CHINA'S native chroniclers have long thought that Chinese history moves in circles. Anniversaries resonate with eerie significance, promising opportunities to celebrate progress but also reminding everyone of the possibility of repetition. Divining China's future direction at the start of the twenty-first century must begin with a reading of its anniversaries at the end of the twentieth. And China has seldom experienced a year so replete with the contradictions of overlapping, politically potent anniversaries as 1999.
For China 1999 was the eightieth anniversary of the May Fourth movement, when the Chinese intelligentsia first advocated the adoption of Western science and democracy. But it was also the fiftieth anniversary of the establishment of communism in China. And the twentieth anniversary of the beginning of the era of economic reform under Deng Xiaoping. And the tenth anniversary of the Tiananmen Square democracy movement and massacre.
Which anniversary means the most to China now? The May Fourth movement and the Tiananmen movement suggest that China is heading toward democracy, if haltingly. The massacre revives the grim spectacle of China as a fascist juggernaut. Deng's reforms herald economic freedom and the victory of business over ideology. But it may well be the anniversary of the establishment of communism that has circled back most unexpectedly.
Tiananmen was commemorated last June at Harvard University, where the democracy movement's most influential student leaders -- Wang Dan, Shen Tong, Chai Ling, Wu'er Kaixi, and a dozen of their fellows -- were reunited, over dinner, for the first time since 1989. The centerpiece of all the events was a stirring speech by Coretta Scott King; remarks followed from Representative Nancy Pelosi, of California, and emissaries of Vaclav Havel and the Dalai Lama. Pelosi declared the movement to be at a turning point, with victory over the Communist regime in sight.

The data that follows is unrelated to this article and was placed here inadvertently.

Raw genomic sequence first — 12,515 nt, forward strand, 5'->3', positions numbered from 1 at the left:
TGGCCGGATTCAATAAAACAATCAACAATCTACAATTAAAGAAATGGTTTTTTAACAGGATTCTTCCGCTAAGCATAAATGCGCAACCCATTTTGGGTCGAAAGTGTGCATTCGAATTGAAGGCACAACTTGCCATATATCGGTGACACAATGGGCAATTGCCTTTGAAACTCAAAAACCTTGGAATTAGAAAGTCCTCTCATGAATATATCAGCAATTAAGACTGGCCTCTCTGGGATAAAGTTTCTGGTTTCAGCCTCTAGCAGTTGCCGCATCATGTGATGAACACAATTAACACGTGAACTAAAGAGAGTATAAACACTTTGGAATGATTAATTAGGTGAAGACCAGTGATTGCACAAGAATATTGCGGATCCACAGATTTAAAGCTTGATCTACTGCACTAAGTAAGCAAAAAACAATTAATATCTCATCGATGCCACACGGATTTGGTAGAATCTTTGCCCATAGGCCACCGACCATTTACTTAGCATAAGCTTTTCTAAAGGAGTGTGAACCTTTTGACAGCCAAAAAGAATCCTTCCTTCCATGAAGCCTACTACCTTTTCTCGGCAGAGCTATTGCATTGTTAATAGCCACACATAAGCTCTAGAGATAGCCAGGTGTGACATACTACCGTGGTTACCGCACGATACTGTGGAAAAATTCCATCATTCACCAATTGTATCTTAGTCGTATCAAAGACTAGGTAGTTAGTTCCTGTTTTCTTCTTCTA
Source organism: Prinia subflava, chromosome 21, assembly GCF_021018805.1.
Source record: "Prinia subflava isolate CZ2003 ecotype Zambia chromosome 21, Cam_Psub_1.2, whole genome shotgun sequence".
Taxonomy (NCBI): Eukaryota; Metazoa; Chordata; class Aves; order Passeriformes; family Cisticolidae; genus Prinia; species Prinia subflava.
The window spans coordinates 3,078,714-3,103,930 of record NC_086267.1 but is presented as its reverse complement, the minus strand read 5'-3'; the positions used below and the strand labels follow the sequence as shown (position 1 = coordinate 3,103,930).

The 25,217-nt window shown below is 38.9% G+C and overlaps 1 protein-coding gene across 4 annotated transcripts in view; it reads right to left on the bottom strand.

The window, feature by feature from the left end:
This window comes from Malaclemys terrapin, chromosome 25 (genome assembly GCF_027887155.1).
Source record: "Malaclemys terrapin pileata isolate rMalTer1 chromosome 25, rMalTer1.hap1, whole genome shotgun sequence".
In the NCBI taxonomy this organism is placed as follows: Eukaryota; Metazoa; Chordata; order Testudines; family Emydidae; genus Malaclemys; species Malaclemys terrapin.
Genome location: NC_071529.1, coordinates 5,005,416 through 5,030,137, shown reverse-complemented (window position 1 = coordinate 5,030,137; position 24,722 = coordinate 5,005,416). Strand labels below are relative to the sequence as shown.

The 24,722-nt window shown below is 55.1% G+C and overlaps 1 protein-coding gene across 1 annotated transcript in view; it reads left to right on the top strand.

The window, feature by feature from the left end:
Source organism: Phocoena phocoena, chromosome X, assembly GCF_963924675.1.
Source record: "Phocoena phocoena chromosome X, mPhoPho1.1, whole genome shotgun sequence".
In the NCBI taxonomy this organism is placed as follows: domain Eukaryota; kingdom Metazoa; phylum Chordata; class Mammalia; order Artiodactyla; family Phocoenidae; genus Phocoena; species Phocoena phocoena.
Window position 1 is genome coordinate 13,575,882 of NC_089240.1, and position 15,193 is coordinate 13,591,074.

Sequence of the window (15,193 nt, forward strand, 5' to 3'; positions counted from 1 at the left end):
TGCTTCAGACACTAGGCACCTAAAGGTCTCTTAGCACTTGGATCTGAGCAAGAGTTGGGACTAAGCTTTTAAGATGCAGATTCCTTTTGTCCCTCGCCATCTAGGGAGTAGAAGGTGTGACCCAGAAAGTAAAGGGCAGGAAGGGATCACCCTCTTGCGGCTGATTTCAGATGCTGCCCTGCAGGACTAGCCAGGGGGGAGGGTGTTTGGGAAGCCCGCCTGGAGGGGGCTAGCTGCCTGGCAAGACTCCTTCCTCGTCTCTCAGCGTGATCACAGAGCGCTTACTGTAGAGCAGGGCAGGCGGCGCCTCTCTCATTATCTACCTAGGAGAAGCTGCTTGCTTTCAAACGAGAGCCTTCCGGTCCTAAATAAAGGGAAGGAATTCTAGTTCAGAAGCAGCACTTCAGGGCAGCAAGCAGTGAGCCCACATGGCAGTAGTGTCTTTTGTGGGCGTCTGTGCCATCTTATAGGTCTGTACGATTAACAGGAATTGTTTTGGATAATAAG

The message was bold and inspiring, but the reality is more complicated. Pelosi has been the dissidents' stalwart ally since 1989, when she first championed their cause in Congress, but since then her influence on this issue has waned on Capitol Hill. So has the clout of the dissidents themselves. During the 1992 presidential campaign they basked in Bill Clinton's good will, but today they must settle for a presidential candidate with more dubious prospects -- Gary Bauer was the only other politician to join Pelosi at the Harvard events.
The dissidents, all exiles, are not just at a loss for new American political patronage; they have also become estranged from their own generation in China and from their Chinese successors at American universities. After Bauer and Pelosi left the Harvard events, a furious discussion in Chinese erupted among the dissidents, led by a woman who had just arrived from Beijing. "For ten years since Tiananmen I've fought to keep the movement alive underground in China," she complained bitterly. "But the only thing our classmates want to do now is make money. They're only interested in business!" At Harvard a few weeks earlier a public meeting of Tiananmen leaders had been marred by a volley of angry questions that a younger Chinese Harvard student aimed at Wang Dan. He blamed the students of 1989 for creating a bloodbath and setting democracy in China back, not moving it ahead.
China experts friendly to the Tiananmen dissidents have begun to admit that the movement is of questionable significance for China today. An especially pessimistic assessment came from Chantal de Rudder, a senior editor at Le Nouvel Observateur, in Paris, who had befriended the student leaders in Beijing in 1989. De Rudder had just returned from a long stay in China, so I asked her at the Harvard dinner what she made of Pelosi's optimism about the democracy movement. "In China now there is no nostalgia for 1989," she replied. "Even liberal intellectuals in China have done well by the economic reforms. They don't want to upset stability. They want gradualism." Casting an eye over the assembled dissidents, De Rudder shook her head sadly. "These activists are doing what they can, but it doesn't mean a lot. For the moment they have no influence in China."